By Cary Groner
Published studies on pes cavus are in short supply, making evidence-based orthotic management a challenge. This author proposes a theory of pes cavus etiology based on muscle imbalances and reactions, which may support the concept of early orthotic intervention.
By Paul R. Scherer, DPM
Two years after their inaugural event, experts on patellofemoral pain syndrome congregated in Belgium to once again dissect and analyze the latest research on the mechanisms underlying PFP and the effectiveness of such interventions as bracing, foot orthoses, and exercise.
By Cary Groner
The evidence documenting the role of nutrition in improving wound healing and neuropathy symptoms hasn’t been widely publicized, particularly among lower extremity healthcare practitioners. But getting that information to your diabetic patients could help save their feet.
By Larry Hand
A recent paper suggests that a checklist system can help practitioners educate caregivers about orthotic device use in children with CP, which could improve compliance. But experts differ as to whether such checklists make sense in the complex world of O&P devices.
By Larry Hand
At the Palo Alto Foundation Medical Group, rehabilitation following operative repair of Achilles tendon ruptures is based on three key evidence-based criteria for return to activity and selective use of an anti-gravity treadmill to accelerate that return.
By Amol Saxena, DPM, FACFAS
Outcomes of revascularization in patients with lower extremity critical limb ischemia should be defined according to patient goals and functional criteria rather than more traditional, physician-oriented variables such as limb salvage and graft patency.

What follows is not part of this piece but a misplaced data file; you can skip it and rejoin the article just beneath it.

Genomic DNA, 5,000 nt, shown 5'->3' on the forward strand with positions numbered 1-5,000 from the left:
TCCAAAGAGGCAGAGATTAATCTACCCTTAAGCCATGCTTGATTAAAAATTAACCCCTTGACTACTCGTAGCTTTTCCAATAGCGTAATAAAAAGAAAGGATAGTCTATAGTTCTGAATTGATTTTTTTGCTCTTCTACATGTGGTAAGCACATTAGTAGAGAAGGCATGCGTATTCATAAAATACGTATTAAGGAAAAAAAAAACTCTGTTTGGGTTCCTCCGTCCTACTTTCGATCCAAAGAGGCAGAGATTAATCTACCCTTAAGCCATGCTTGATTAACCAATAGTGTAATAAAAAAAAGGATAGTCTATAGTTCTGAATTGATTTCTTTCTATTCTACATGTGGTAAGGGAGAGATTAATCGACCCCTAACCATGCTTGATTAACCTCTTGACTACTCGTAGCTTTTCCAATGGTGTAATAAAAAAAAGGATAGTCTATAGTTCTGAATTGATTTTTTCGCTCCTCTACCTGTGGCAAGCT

By Ginger L. Manos, MD, John W. York, MD, FACS, and Brent L. Johnson, MS
In the surgical management of ankle fractures, post-traumatic arthritis is the outcome that practitioners and patients would most like to avoid. But given the sensitivity of joint cartilage to even the slightest malalignment or pressure shift, that can be easier said than done.
By Cary Groner
Amputees lack the lower extremity muscles responsible for maintaining kinematic stability under increasing load carriage conditions, and would benefit from a more versatile prosthetic foot design that could adapt dynamically to changing loads.
By Kurt Collier, CP
In sports, the concept of “affordance perception” can mean sensing an opponent’s next move, which has implications not just for performance but also for reducing injury risk. An understanding of affordance perception also can improve the effectiveness of training.
By Julie A. Weast-Knapp, MA, and Kevin Shockley, PhD
Robert Weil, DPM interviews Lower Extremity Review editor Jordana Bieze Foster for his radio show; The Sports Doctor. The Sports Doctor Show covers all aspects of sports medicine including treatment & prevention of injuries, current events and health and fitness topics. The interview aired on August 4th. Click here to listen to the exciting interview.
Exercise is a cornerstone of treatment for diabetes, but for years patients with peripheral neuropathy have been discouraged from weight-bearing exercise for fear of further increasing ulceration risks. Now new research is turning that advice on its head.
By Cary Groner
The prevalence of leg ulceration in adults, either active or healed, is 1% to 2%, and the majority have chronic venous insufficiency.1 Although CVI has received less attention than arterial insufficiency, estimates suggest it is 10 times more common. Despite the prevalence of venous ulcers, they are often neglected or managed inadequately.
By Steven E. Zimmet, MD, RVT, FACPh
In the ongoing battle against inversion ankle sprains in basketball and other sports, high tops are old news. But shoe designers have begun to investigate other ways that shoes might play a role in preventing sprains rather than contributing to the problem.
By Cary Groner
The medical literature generally supports the use of foot orthoses for management of plantar fasciitis symptoms, but evidence regarding specific orthotic designs is inconclusive. Early research suggests a temporary custom foot orthosis may be an effective treatment option.
By Caryn Doggett, DPT, Michelle Drake, DPT, and Robert Boyles, PT, DSc, OCS